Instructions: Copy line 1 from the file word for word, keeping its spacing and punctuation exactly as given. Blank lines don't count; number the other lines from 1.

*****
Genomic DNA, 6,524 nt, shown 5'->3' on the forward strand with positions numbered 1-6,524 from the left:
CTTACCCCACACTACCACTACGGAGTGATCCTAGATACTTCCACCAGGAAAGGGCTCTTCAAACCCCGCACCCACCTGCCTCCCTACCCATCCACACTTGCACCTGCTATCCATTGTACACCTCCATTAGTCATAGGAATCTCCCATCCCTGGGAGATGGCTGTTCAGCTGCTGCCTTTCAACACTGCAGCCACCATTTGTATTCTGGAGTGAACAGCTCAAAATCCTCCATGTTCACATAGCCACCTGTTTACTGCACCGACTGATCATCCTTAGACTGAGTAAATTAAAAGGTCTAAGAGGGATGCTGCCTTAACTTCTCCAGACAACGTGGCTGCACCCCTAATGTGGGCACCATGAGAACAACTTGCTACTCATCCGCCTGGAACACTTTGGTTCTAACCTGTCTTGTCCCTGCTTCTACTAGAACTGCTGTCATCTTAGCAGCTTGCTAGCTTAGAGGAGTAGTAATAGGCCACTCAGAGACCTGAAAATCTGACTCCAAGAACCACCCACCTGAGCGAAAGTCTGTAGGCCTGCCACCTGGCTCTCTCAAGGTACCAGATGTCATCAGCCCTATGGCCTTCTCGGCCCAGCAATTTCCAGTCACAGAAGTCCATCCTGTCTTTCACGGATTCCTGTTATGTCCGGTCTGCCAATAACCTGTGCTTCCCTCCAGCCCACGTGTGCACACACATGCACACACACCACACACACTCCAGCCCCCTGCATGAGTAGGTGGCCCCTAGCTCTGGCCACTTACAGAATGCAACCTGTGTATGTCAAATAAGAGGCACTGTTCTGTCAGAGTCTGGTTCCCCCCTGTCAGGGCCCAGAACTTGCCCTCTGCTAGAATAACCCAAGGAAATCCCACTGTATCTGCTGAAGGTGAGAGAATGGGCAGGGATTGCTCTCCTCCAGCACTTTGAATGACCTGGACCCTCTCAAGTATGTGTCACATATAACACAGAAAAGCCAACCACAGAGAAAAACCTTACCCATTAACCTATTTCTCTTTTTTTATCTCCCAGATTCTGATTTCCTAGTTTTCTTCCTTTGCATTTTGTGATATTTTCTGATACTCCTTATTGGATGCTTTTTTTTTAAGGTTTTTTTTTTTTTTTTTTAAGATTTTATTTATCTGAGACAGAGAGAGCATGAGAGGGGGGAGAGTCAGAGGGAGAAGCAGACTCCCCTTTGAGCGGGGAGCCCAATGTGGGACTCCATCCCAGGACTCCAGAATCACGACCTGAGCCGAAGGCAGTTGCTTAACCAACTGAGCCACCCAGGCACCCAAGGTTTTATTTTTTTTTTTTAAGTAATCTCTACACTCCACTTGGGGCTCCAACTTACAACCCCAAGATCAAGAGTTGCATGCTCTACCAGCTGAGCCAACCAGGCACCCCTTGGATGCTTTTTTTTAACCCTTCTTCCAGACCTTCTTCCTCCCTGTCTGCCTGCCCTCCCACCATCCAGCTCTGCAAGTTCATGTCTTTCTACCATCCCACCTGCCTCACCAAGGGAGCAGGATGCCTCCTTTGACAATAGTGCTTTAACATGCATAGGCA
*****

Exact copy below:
Genomic DNA, 6,524 nt, shown 5'->3' on the forward strand with positions numbered 1-6,524 from the left: